It’s been a while since I’ve posted anything here, but there has been plenty of cycling going on in the meantime (and a bit of running. And a tiny bit of swimming. Bad triathlete!).
I’ve been doing a fair bit of mountain biking. I went on a Dirtschool skills course at Glentress, which was fabulous – I went in with quite a bit of trepidation that I wasn’t good enough and that I’d get scared, and ended up having a go at everything we learnt that day, having a great time, and coming away with plenty of things to practice.
I have even signed up to do my Mountain Bike Leader award, on the grounds that I am organising club rides and hoping to start a club at school. Again, I have been a little bit worried that I’m trying to run before I can walk. And that brings me to the point of this post: confidence.
Of all the times I’ve tried something and failed while mountain biking, only once or twice has it been due to trying something beyond my skills (the most memorable was probably the time I tried to roll off a massive jump and cut my calves to ribbons on my spiky pedals. It was that or plough into the trail face-first). Most of the time, what happens is this: I ride up to a feature on the trail, decide it looks scary, and slam on the brakes. Often, this is then followed by a comedy slow-motion stumble over the handlebars.
Then I get frustrated. Particularly if I am with other people who can ride it with ease. Especially if those people have been mountain biking for a shorter length of time than me. (Competitive? Me? Never!). I then get into a vicious circle for the rest of the ride, during which time I am convinced I am rubbish and won’t even attempt to ride even the simplest obstacles.
I am determined to get over this lack of confidence. I have the skills to ride almost everything I’m likely to encounter (as long as I don’t go hurling myself off Black routes). It is, as I have been told more than once, all in my head.
So here are a few things I’ve tried that have helped my confidence to ride scary-looking features.
- Riding with other people. Especially if they are good riders and I have confidence in their ability to pick out a line – I’ll happily follow a trusted rider’s wheel in situations where I might think twice on my own.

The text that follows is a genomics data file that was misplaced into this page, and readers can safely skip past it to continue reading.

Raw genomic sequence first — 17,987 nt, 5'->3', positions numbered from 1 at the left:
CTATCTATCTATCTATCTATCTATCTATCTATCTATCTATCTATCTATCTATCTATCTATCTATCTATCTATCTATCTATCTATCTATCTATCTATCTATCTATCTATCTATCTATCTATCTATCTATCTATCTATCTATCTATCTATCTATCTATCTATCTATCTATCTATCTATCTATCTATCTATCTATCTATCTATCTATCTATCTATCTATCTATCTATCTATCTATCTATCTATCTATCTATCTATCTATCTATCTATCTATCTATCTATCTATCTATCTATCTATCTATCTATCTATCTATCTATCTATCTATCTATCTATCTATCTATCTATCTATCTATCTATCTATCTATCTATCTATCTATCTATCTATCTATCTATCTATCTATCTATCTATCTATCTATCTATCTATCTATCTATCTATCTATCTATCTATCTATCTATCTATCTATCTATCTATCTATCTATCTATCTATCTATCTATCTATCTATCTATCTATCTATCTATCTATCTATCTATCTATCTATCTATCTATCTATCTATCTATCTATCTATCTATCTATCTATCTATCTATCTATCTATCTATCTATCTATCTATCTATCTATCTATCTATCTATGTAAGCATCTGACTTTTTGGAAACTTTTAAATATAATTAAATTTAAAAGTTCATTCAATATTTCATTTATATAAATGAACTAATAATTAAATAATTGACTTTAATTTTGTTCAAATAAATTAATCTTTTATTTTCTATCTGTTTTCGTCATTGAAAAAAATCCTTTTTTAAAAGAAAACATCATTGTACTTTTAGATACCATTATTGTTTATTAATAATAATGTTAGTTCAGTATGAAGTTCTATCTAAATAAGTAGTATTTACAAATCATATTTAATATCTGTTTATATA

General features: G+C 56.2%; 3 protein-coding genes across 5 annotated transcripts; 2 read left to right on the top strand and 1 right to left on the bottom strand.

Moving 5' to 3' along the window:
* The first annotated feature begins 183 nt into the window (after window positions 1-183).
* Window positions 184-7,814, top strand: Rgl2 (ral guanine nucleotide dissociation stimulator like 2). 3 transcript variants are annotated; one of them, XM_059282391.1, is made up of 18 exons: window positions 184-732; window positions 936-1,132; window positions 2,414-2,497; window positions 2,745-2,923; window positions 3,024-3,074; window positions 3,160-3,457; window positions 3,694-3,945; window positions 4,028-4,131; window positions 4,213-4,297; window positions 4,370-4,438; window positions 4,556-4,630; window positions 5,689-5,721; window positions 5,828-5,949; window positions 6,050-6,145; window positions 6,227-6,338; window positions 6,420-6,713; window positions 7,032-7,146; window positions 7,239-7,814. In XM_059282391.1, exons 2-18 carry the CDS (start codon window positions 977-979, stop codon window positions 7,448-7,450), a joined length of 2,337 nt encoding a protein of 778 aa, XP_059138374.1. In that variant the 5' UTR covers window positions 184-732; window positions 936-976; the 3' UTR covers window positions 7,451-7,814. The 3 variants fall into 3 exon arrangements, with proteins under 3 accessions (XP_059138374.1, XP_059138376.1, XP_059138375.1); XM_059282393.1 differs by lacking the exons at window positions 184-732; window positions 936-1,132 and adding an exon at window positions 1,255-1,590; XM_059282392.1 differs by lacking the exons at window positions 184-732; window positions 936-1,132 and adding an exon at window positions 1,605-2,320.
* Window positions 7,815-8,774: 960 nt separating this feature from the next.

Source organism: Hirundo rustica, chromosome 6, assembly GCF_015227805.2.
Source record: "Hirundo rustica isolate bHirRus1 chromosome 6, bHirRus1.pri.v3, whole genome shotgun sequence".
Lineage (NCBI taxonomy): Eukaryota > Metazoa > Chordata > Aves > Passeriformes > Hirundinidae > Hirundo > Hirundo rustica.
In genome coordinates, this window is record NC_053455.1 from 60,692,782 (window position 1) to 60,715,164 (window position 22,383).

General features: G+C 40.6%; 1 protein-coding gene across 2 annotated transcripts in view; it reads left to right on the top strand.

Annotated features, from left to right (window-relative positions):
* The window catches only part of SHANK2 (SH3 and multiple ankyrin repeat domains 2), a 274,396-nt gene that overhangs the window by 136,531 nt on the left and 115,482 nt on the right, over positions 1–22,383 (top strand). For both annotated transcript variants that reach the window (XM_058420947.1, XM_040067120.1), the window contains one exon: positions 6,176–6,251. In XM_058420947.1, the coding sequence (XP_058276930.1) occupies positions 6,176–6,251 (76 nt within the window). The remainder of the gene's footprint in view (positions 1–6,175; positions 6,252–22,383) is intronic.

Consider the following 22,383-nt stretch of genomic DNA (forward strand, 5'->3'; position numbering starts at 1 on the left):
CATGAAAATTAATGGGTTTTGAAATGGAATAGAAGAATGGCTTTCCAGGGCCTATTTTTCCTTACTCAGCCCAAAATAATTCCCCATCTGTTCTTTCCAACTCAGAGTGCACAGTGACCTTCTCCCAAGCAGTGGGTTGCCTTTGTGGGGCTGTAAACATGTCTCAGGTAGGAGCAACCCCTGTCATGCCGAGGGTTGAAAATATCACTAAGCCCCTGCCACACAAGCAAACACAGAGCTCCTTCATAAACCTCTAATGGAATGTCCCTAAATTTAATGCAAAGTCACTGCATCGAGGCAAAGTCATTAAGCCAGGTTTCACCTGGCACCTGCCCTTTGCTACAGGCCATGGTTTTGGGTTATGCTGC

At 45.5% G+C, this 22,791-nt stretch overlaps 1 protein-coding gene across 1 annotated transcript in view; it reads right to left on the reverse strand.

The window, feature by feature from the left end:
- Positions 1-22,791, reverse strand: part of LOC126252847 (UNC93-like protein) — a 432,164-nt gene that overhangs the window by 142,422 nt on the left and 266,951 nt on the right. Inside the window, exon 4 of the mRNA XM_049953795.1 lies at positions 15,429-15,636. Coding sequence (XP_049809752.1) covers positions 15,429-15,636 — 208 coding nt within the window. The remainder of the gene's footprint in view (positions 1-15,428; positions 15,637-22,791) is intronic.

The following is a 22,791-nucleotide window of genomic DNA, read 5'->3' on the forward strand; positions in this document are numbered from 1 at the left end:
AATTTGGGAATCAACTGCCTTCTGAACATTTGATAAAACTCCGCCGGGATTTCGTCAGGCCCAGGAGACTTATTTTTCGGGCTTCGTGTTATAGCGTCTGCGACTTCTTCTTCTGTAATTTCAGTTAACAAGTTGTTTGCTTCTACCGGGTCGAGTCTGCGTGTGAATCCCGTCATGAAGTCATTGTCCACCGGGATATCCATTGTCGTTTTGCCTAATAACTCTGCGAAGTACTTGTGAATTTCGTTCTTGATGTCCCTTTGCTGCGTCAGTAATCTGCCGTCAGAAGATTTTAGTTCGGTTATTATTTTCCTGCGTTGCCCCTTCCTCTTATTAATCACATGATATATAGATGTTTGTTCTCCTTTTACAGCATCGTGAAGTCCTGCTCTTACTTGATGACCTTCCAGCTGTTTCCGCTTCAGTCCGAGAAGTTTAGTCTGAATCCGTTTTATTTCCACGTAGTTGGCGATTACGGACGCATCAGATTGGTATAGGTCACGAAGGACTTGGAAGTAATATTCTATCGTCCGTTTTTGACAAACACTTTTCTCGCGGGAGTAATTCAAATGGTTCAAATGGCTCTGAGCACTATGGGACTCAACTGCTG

- No negative self-talk. Seriously. Last week, while we were on holiday in the Lake District, we visited the trail centre at Whinlatter. I noticed that every time I caught myself thinking “I can’t ride that,” I would bottle it. Even small, entirely non-hazardous features like tiny rock steps – afterwards, I would then beat myself up about not having a go. Which brings me to:
- Wilful positive thinking. Bigging up my mountain bike skills doesn’t feel natural – I constantly catch myself saying things like, “I’m a rubbish mountain biker.” Well, it’s not true and I’m going to stop doing it. I DO have the skills. I’m making a point of reminding myself how much I’ve improved.
- Sessioning it. When I bottled the aforementioned tiny rock step on a climb at Whinlatter, I was a good distance ahead of the people behind me so I knew I wouldn’t be in their way. I went back down the trail a bit and did it again. And this time I got up it. Likewise, when I stopped at a scary-looking rocky, twisty descent on one of the Red trails, I got annoyed with my instinctive reaction of “eek! I can’t ride that!” and, with the encouragement of my companions, rode it about 3 times, each time getting a bit further down it before putting my foot down.
- Strava! No, seriously. More than once I’ve come back from a solo ride feeling despondent about my riding, only to find that I’ve got a bunch of PRs.
- Protective gear. I’ve just invested in some knee pads, and did find that reminding myself I was wearing them gave me a bit of confidence!
- Trail centres. I’m generally happier to fling myself off stuff on a man-made trail because I know it’s designed to be rideable, whereas on natural trails you never know what’s round the corner. If I need a confidence boost a visit to a nice, fast, swooshy trail centre normally does the trick.
- Finally, just getting on with it. Sometimes, even if something looks scary or unpleasant, you just have to make a leap of faith!